There are many sites throughout Greenwich Village, the East Village, and NoHo that have played an important role in Black history and the struggle for civil rights in the United States. One of those sites, located in the West Village across from Sheridan Square, did so twice, in two separate centuries, in two very different periods of the civil rights struggle, but illustrates the same race-based violence African Americans faced across the centuries.
In July 1863, angry white working-class New Yorkers began a protest against the new federal draft that allowed the wealthy to buy their way out of fighting in the Civil War. The protests quickly grew into five days of some of the bloodiest and most destructive rioting in American history, spreading throughout Manhattan. Hundreds of people were killed in these Draft Riots and many more were seriously injured; African Americans were the frequent target of the rioters’ often horrific actions, from shootings and stabbings to people being hung from lampposts.
The riots started in Midtown, where the Colored Orphan Asylum on Fifth Avenue near 42nd Street was targetted, but soon spread throughout the city, including Greenwich Village. The owner of the three-story home at 92 Grove Street took action, providing a safe harbor for Black citizens targeted by the rampaging mobs. The owners of the home provided refuge in their basement. The house was located just on the edge of what was then known as “Little Africa,” the largest African American community in New York that had been centered around today’s Minetta Street and Minetta Lane.
The Draft Riots were not the only spasm of violence directed against black New Yorkers or those who supported the rights of African Americans in the 19th century, but it was the worst. In the decades that preceded the Draft Riots, mobs attacked black churches and institutions, as well as white or mixed race ones which supported abolition, with shocking frequency.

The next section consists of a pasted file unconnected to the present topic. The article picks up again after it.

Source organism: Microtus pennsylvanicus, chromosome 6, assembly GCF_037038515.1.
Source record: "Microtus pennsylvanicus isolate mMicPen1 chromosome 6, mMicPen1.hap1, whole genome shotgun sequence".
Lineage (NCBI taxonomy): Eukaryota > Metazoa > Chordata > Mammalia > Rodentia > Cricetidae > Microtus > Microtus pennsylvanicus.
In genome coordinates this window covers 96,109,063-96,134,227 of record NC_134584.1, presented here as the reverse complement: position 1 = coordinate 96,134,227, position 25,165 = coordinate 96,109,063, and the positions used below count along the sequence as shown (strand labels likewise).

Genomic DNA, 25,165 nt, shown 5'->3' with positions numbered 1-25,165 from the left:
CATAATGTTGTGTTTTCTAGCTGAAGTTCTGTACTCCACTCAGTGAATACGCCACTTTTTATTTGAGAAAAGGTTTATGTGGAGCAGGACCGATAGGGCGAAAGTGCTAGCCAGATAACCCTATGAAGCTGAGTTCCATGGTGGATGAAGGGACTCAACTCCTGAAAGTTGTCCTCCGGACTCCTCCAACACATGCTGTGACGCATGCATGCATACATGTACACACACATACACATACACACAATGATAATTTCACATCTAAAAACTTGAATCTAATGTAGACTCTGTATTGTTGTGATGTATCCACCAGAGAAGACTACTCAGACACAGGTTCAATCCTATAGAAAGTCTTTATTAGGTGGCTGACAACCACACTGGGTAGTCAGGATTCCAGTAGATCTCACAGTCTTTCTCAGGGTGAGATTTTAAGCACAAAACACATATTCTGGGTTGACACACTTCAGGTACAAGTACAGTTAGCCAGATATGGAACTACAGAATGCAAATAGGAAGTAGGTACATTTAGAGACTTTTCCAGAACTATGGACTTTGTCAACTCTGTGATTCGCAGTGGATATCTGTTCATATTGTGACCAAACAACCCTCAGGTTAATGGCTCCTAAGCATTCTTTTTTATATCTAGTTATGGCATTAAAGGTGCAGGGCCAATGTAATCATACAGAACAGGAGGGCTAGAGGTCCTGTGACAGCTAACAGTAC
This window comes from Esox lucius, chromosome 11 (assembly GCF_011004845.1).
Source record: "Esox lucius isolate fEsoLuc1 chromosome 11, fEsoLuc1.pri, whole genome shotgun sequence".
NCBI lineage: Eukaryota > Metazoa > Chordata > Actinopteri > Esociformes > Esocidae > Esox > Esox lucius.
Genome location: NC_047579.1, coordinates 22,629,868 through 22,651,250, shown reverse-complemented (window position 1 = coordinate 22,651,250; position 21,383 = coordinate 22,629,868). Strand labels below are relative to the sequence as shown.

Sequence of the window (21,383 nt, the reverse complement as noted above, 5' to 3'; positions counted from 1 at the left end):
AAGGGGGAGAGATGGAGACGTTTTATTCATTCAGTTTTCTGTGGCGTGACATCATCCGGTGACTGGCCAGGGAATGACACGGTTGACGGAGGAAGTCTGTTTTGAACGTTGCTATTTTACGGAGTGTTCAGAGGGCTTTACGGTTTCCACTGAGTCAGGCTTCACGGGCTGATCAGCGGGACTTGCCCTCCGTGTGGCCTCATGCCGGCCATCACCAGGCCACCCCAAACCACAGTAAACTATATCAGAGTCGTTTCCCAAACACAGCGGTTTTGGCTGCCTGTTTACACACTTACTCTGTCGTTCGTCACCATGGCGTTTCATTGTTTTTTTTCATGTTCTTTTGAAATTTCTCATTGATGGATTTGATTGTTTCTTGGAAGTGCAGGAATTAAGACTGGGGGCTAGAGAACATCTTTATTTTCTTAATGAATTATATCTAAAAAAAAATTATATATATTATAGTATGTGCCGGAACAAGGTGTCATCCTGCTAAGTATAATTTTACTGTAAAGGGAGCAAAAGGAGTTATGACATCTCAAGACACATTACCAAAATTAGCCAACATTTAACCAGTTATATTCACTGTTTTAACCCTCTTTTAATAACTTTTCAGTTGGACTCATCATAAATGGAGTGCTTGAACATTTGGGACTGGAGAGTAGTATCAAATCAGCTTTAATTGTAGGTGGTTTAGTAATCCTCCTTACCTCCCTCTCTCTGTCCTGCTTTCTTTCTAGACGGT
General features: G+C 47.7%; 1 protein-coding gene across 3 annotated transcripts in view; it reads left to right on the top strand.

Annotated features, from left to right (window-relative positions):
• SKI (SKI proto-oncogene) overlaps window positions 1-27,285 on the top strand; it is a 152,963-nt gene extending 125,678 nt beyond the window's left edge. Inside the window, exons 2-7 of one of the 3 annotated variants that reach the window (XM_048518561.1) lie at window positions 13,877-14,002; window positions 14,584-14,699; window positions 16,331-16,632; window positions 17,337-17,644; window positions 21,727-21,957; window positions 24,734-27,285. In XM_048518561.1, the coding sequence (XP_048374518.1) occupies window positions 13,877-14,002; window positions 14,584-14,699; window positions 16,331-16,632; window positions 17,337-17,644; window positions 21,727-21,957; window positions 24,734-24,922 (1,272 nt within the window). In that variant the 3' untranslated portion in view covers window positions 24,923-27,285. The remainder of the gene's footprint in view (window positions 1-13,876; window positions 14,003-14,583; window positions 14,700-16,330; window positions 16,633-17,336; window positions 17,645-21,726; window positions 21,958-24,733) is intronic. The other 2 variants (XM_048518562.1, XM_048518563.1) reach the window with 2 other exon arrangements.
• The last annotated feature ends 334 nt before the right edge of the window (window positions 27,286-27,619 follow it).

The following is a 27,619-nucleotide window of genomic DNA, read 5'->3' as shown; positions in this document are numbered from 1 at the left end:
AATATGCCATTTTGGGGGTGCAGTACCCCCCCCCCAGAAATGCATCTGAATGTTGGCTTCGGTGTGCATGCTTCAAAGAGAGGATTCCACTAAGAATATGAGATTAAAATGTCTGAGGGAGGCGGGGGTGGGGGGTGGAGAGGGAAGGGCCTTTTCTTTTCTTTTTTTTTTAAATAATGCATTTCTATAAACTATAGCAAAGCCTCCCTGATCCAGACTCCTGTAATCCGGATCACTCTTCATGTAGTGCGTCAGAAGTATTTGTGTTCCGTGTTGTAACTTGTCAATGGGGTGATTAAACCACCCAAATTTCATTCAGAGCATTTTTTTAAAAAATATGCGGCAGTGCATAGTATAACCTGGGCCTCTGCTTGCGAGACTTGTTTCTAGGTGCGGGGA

The Greek Revival home at 92 Grove Street where this act of kindness during the Draft Riots took place stood there until 1916, when a larger apartment building replaced it. The newer six-story structure can best be recognized by its light yellow ground floor featuring arched windows and doorways.
In the 1960s, writer Alex Haley rented a studio in the back of present-day 92 Grove Street. Here in 1963, one hundred years after the Draft Riots, Haley conducted more than 50 interviews with Malcolm X. The sessions formed the basis for The Autobiography of Malcolm X, published in 1965 just after the civil rights activist’s assassination. The spiritual conversion narrative, which charts Malcolm X’s break with the Nation of Islam and ultimately adopting a more welcoming vision of race relations, was co-written by Haley and was his first book. Malcolm X was known for an approach to ending oppression of African Americans which eschewed the non-violent approach of Martin Luther King, Jr. Malcolm X instead called for action to protect and liberate Black people by “any means necessary“ in response to the widespread racist and often deadly violence African-Americans faced in the 1950s and 60s in response to efforts to attain their civil rights, or just to live their lives on a daily basis.
No. 92 Grove Street also features a historic plaque placed by Village Preservation in May 2019 to commemorate the author’s work and his time in Greenwich Village.